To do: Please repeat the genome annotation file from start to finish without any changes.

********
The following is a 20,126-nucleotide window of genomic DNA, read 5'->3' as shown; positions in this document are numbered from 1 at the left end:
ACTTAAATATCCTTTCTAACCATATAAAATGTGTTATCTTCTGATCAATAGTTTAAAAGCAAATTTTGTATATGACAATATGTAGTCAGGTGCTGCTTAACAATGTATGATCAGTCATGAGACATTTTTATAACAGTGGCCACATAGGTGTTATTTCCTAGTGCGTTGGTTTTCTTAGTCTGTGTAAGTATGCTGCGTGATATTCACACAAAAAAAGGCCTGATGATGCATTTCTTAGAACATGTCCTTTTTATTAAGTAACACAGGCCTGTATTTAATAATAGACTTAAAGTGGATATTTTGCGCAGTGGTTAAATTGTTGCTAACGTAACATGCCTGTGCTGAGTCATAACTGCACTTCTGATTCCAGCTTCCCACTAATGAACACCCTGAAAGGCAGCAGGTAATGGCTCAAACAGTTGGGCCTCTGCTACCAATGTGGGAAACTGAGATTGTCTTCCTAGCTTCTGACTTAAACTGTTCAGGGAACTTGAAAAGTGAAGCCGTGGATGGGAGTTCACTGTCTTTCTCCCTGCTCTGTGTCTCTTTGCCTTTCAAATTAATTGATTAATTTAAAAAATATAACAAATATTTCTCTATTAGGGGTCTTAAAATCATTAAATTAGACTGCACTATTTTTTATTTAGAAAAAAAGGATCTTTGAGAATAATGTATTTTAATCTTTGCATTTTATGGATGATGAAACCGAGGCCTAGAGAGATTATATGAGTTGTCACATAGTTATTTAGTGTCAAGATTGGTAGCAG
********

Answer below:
The following is a 20,126-nucleotide window of genomic DNA, read 5'->3' as shown; positions in this document are numbered from 1 at the left end:
ACTTAAATATCCTTTCTAACCATATAAAATGTGTTATCTTCTGATCAATAGTTTAAAAGCAAATTTTGTATATGACAATATGTAGTCAGGTGCTGCTTAACAATGTATGATCAGTCATGAGACATTTTTATAACAGTGGCCACATAGGTGTTATTTCCTAGTGCGTTGGTTTTCTTAGTCTGTGTAAGTATGCTGCGTGATATTCACACAAAAAAAGGCCTGATGATGCATTTCTTAGAACATGTCCTTTTTATTAAGTAACACAGGCCTGTATTTAATAATAGACTTAAAGTGGATATTTTGCGCAGTGGTTAAATTGTTGCTAACGTAACATGCCTGTGCTGAGTCATAACTGCACTTCTGATTCCAGCTTCCCACTAATGAACACCCTGAAAGGCAGCAGGTAATGGCTCAAACAGTTGGGCCTCTGCTACCAATGTGGGAAACTGAGATTGTCTTCCTAGCTTCTGACTTAAACTGTTCAGGGAACTTGAAAAGTGAAGCCGTGGATGGGAGTTCACTGTCTTTCTCCCTGCTCTGTGTCTCTTTGCCTTTCAAATTAATTGATTAATTTAAAAAATATAACAAATATTTCTCTATTAGGGGTCTTAAAATCATTAAATTAGACTGCACTATTTTTTATTTAGAAAAAAAGGATCTTTGAGAATAATGTATTTTAATCTTTGCATTTTATGGATGATGAAACCGAGGCCTAGAGAGATTATATGAGTTGTCACATAGTTATTTAGTGTCAAGATTGGTAGCAG